Live review: Rammstein at the Forum
Rammstein is not a band built for subtlety. It is tribal metal for your midnight ride to the Euro disco, a precise construction of Teutonic grunts, computers and electric guitars led by singer Till Lindemann, an ex-Olympics-level swimmer with the voice of Nosferatu. For non-German speakers, he might as well be singing of daisies and unicorns, except you know he isn’t.
Tours of the U.S. are rare for the Berlin industrial-metal act, so the Forum in Inglewood was packed Friday with fans ready for a brutal, action-packed pummeling. They were rewarded with thundering beats and guitars and pillars of fire right at the front of the stage — close enough to nearly scorch the first rows of fans surging forward.
Explosions and fireballs weren’t reserved only for peak moments but used for virtually every song. A growling “Wiener Blut” delivered exploding plastic babies with laser-beam eyes, and “Feuer Frei!” erupted with shouts of “bang, bang!” before band members put on facemasks with built-in flamethrowers.
Dressed something like Gothic foundry workers and standing on a stage resembling an industrial torture chamber, Rammstein blended Fritz Lang and “Saw IV,” with lots of moving parts and billowing fog. The commitment to excessive pyromania was epic stagecraft on a Wagnerian scale, several notches up from most arena rock.
More important was that the six-piece band — in addition to Lindemann, guitarists Richard Z. Kruspe and Paul H. Landers, keyboardist Christian “Flake” Lorenz, bassist Ollie Riedel and drummer Christoph Schneider – wasn’t dependent on those fireworks but could have easily punished and soothed the senses to nearly the same effect with music alone.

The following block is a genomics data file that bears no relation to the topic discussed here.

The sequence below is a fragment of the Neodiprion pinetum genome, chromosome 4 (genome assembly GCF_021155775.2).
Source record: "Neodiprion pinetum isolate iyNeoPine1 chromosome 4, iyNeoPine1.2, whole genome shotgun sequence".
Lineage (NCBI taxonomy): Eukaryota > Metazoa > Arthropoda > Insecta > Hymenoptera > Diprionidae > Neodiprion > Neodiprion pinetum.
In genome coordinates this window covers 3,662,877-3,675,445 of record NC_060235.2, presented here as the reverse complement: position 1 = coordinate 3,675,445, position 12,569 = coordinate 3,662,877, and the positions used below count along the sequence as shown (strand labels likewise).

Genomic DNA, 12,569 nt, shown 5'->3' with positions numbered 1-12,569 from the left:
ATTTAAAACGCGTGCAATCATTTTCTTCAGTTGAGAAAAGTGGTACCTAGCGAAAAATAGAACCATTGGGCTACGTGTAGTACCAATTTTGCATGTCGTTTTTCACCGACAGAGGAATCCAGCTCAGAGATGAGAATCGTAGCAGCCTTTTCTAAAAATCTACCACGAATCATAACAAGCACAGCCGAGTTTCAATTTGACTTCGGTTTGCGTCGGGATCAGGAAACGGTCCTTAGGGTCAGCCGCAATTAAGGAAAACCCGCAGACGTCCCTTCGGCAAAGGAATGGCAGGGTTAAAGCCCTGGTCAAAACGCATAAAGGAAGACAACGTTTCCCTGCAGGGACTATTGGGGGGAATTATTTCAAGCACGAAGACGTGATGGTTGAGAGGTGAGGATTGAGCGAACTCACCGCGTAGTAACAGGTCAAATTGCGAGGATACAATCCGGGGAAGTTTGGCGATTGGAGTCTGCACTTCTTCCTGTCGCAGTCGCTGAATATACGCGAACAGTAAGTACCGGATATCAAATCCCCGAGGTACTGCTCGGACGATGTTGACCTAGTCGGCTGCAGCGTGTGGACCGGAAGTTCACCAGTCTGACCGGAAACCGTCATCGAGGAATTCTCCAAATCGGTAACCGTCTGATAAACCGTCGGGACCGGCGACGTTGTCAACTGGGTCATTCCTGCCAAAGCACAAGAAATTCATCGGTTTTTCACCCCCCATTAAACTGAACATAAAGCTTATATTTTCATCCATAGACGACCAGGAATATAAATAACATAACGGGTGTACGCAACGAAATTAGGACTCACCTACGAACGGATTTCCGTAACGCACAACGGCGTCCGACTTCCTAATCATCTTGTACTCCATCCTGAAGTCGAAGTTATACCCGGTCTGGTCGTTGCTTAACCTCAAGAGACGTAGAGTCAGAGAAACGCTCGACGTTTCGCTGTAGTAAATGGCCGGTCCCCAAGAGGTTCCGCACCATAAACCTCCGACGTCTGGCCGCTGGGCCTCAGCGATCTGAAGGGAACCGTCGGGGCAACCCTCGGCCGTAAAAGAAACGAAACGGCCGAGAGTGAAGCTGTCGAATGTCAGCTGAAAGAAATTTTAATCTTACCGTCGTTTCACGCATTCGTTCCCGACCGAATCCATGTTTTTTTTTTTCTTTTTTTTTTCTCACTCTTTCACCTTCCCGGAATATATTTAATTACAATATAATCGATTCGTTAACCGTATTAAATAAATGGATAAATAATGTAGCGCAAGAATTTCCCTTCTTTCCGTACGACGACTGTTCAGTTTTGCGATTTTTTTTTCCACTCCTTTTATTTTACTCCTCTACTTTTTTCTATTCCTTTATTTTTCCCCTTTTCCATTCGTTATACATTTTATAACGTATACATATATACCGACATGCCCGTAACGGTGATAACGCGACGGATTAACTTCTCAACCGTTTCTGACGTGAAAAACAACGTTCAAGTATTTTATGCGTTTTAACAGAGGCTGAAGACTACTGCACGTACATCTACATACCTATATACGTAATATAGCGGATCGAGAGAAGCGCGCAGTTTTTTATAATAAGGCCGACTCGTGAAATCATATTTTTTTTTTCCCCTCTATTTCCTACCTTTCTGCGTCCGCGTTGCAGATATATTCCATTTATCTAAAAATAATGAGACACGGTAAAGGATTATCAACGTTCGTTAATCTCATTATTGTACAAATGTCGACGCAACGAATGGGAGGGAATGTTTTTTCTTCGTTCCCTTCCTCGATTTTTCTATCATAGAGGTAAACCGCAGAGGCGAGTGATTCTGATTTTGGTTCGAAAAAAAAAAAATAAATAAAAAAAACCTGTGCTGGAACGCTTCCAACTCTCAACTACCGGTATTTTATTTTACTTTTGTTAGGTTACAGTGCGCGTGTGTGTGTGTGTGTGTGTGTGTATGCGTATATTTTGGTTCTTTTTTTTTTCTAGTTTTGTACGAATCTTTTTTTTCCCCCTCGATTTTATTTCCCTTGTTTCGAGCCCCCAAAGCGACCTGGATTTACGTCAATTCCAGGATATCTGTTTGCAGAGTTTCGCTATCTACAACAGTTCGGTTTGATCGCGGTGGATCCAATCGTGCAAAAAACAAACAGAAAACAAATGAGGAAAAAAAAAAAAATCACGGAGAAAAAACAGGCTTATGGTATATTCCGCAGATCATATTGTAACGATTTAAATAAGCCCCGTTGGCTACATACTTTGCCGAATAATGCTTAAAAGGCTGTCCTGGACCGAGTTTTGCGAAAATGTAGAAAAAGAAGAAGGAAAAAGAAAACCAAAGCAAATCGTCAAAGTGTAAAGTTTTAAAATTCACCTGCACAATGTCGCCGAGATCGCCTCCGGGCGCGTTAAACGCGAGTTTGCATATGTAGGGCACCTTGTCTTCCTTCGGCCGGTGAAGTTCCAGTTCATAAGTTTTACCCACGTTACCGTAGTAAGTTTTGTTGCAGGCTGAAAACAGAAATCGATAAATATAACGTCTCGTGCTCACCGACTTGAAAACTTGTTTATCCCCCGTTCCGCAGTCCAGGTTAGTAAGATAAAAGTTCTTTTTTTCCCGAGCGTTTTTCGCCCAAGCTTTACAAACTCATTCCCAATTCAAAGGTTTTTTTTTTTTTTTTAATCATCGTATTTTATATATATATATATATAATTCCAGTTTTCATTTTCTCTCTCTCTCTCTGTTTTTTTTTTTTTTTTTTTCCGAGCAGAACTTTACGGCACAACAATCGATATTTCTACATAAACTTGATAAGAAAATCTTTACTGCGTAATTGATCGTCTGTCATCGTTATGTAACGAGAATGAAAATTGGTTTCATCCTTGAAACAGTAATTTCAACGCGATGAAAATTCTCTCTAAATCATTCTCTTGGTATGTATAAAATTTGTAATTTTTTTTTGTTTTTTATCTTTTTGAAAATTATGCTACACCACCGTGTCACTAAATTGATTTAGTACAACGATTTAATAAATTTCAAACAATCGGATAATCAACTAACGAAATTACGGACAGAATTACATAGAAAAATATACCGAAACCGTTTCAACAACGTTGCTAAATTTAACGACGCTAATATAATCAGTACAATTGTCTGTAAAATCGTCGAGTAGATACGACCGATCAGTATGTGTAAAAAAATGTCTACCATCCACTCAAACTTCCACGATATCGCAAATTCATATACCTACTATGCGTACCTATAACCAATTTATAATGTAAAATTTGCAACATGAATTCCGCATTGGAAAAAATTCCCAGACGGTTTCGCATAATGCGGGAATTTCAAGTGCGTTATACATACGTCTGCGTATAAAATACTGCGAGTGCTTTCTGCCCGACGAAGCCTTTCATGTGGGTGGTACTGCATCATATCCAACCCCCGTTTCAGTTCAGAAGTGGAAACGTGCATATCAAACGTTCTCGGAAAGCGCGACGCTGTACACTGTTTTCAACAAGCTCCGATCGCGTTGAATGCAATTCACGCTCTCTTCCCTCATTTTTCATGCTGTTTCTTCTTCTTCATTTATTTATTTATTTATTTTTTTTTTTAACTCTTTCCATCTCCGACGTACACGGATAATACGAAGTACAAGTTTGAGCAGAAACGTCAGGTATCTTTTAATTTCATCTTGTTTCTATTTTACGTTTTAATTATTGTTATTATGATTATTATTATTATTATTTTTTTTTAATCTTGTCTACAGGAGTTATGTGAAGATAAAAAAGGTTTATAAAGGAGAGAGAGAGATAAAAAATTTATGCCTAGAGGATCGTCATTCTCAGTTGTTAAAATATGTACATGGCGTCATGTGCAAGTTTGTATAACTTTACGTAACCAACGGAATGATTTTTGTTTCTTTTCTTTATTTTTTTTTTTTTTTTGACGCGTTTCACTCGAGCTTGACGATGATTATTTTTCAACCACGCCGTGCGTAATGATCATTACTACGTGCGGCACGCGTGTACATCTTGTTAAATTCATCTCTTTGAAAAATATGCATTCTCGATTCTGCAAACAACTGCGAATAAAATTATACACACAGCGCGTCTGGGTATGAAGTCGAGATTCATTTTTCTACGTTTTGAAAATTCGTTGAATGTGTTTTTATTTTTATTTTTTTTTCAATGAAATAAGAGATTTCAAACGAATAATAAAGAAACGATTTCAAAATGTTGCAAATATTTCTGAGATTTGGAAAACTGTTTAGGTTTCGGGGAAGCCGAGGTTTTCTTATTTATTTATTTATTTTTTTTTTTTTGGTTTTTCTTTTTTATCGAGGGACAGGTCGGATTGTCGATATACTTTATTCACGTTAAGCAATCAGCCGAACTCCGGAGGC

From the band’s earliest albums, beginning with 1995’s “Herzeleid” (a.k.a. “Suffering”) and 1997’s “Sehnsucht” (“Longing”), Rammstein has been as satisfying to metalheads as to the urges of modern electronic dance music, comfortably blending worlds without compromise. At times, the songs swung between the blips and beeps and slabs of industrial buzzsaw guitars as Lindemann grunted and wept of sadomasochistic woe. “Du Hast” was a raging, swirling anthem on love and hate, genuinely melodic amid the heavy riffing and operatic self-loathing.
From the band’s newest album, 2009’s “Liebe Ist für Alle Da,” came the wistful, lustful ballad “Frühling in Paris,” which still inspired some sharp elbows in the mosh pits, spinning slowly to the urgent plucking of acoustic guitar. Lindemann’s vocals burned of anger and real vulnerability, something too rare in modern hard rock, making Rammstein a band of metal doomsayers with a tough, tender touch.
For nearly two hours at the Forum, the effect was so serious and driven that the result could be as funny as it was unsettling. And yet the sextet was also less rigid than one might expect, finding melody amid the morbid and melodramatic, fueling the rage and morose sing-alongs.
One notorious song from the last album urged immediate fornication (with a title unprintable here), and climaxed with Lindemann saddling himself onto a cannon that sprayed fans with foam. Maybe it was fire-retardant.
-- Steve Appleford
Top photo: Rammstein frontman, Till Lindemann, performs with his metal band at the Forum, in Inglewood, May 20, 2011. Credit: Barbara Davidson/Los Angeles Times
Bottom photo: Rammstein at the Forum, May 20, 2011. Credit: Barbara Davidson/Los Angeles Times